Monday, 19 July 2021 05:47

1.6m candidates register for 2021 WASSCE

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Over 1.6 million candidates are expected to participate in this year’s West African Senior School Certificate Examination (WASSCE) scheduled to begin on August 16.

Head of National Office (HNO) of West African Examination Council (WAEC), Patrick Areghan, gave the figure on Sunday in Lagos.

Areghan said the council was working hard towards accommodating some schools still bothering it with late registration.

The HNO said the development was taking its toll on the council’s operations.

He said ahead of the conduct of the 2021 WASSCE, the council was working with relevant stakeholders to ensure a hitch-free examination for school candidates, despite some challenges.

“As I have always said, conducting an examination is not a tea party. It is a huge task and requires the collaboration of all critical stakeholders, including the media.

“It requires a lot of preparations and even more, especially in the face of the rising cases of insecurity and the resurgence of Coronavirus pandemic in the country.

“In conducting this examination, we also want to ensure that the lives of all those involved, including the council’s workers and materials, are properly secure.

“Our arrangement for the successful conduct of our upcoming examination, therefore, is in top gear as we are ensuring that we do not leave any stone unturned,” Areghan said.

The HNO stressed that any examination conduct required money and other resources.

According to him, the entire process of conducting the examination – from printing of examination materials, distributing them and ensuring security to recruitment of ad hoc workers and printing certificates – is a huge financial burden.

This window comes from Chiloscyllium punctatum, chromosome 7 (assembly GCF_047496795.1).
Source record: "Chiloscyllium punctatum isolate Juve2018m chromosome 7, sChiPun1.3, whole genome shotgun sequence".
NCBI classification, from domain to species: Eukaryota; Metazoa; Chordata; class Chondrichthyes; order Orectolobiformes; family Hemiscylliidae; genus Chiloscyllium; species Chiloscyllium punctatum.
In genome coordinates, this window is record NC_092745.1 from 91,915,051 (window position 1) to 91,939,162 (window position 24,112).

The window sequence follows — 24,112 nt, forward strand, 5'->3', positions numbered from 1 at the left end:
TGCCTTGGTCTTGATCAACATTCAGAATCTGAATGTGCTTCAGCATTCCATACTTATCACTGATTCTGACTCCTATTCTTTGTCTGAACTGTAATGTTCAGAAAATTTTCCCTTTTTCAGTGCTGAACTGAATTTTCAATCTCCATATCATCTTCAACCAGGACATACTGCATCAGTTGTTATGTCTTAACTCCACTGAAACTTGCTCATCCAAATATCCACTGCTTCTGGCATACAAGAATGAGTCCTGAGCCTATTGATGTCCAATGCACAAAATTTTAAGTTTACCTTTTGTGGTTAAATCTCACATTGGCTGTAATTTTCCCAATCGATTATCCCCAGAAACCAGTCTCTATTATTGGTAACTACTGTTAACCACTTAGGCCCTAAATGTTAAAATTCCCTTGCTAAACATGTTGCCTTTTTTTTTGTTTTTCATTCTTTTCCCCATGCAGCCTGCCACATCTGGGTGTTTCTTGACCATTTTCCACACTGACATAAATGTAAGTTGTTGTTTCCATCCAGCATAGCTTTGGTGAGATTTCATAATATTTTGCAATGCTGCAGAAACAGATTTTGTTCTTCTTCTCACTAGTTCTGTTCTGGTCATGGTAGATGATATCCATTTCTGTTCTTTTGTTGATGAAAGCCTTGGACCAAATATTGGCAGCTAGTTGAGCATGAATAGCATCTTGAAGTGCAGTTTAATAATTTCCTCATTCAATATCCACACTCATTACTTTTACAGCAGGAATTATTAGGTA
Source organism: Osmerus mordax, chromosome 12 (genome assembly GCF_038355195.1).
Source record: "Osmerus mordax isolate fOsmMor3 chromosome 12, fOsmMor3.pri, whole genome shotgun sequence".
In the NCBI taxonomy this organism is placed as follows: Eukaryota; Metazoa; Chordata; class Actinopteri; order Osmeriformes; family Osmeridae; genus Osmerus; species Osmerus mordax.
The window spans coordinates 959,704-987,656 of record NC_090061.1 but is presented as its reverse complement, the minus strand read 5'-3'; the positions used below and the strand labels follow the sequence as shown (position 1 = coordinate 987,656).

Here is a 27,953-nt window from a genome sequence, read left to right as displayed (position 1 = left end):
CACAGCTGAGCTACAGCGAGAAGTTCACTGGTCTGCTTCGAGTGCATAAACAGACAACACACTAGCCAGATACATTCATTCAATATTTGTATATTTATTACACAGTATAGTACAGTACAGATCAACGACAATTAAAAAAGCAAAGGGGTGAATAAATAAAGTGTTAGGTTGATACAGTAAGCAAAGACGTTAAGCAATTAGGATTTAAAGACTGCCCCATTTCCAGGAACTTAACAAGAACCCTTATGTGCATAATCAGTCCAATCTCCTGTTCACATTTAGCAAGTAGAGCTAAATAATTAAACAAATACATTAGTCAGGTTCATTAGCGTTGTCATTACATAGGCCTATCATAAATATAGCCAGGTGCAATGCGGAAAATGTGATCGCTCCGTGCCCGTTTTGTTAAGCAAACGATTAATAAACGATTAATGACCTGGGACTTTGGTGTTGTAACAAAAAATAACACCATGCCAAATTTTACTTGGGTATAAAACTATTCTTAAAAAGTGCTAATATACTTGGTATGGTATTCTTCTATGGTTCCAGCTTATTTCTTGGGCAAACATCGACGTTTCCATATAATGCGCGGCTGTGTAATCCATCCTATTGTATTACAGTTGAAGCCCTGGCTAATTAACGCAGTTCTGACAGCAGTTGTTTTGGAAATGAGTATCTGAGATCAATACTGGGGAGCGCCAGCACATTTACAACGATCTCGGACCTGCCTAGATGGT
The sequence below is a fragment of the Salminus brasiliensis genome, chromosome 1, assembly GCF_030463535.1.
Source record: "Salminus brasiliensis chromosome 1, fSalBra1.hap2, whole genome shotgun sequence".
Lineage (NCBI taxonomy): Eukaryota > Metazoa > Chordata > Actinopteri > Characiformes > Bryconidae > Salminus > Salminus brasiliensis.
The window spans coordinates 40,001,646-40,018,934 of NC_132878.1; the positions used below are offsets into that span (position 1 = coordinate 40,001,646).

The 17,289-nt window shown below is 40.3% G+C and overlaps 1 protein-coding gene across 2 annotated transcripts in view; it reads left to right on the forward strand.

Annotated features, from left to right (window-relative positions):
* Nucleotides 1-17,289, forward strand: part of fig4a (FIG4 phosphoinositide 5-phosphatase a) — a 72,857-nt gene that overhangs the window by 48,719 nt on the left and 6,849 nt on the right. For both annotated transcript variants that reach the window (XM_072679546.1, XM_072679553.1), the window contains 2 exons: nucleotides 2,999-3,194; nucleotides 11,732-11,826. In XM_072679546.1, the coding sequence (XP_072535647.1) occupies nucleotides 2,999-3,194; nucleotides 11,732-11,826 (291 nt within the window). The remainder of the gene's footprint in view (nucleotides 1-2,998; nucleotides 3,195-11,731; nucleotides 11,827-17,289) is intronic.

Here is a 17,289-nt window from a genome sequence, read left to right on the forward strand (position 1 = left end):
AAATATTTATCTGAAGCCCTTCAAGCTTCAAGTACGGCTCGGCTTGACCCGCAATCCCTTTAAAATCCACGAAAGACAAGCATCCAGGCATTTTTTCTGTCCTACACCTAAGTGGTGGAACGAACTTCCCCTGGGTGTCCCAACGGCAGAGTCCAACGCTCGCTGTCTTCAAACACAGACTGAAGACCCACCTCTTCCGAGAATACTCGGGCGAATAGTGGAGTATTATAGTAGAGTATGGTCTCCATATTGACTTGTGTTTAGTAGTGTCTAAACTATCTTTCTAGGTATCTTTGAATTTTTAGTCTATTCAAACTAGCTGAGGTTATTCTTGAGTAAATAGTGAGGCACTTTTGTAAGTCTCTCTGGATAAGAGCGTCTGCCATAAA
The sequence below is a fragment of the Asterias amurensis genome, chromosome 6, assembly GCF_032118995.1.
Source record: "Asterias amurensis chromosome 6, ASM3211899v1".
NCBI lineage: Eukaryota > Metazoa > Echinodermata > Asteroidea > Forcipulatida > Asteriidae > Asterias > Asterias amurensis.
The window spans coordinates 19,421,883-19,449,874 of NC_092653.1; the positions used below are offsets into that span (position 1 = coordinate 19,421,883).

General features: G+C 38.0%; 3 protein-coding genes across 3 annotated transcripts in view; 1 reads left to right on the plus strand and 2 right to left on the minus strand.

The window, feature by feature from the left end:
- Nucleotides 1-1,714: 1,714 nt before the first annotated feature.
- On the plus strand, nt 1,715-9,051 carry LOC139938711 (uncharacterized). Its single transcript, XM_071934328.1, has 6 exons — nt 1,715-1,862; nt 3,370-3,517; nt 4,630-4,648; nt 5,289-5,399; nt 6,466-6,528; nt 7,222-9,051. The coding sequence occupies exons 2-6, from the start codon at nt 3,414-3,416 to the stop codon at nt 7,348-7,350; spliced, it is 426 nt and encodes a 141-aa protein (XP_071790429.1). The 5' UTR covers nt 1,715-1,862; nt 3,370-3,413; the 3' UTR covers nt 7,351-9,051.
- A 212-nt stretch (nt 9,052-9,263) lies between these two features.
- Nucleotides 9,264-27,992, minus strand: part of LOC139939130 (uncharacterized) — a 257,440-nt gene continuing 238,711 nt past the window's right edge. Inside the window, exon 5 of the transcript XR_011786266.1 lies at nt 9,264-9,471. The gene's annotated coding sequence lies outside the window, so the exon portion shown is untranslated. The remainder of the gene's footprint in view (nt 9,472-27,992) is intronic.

Areghan assured all stakeholders that WAEC would continue to do its best to stay afloat.

“It is what the council has been doing, and we want to ensure we continue in that excellent tradition,” he said.

The HNO said West African School Certificate (WASC) was internationally accepted and required protection of its integrity.

“Therefore, in order not allow anything to reduce that standard, we shall be collaborating with the Federal and state ministries of Health and Education as well as the police and other security agencies.

“This is in a bid to ensure that all precautionary measures are in place before, during and after the examination,” Areghan said.

The HNO added that WAEC officials had been meeting to fine-tune strategies that would ensure a hitch-free conduct of the examination.

He urged schools and candidates to get themselves well prepared ahead of the examination, warning that the council would not tolerate any act capable of undermining the integrity of the examination.

“There is no hiding place for cheats. We want to warn schools, students and even supervisors and invigilators that there will be no hiding place for anyone who tries to go against laid-down rules for the conduct of this examination.

“We will surely catch that person, no matter where the malpractice is being carried out.

“We have in-built mechanisms to detect every act of cheating. Cheats, when caught, will not get their results.

“Even if you cheat in our objective test, we will catch you, using technology. This technology is called the Item Deferential Profile. It has been there for quite some time,” Areghan said.


The Nation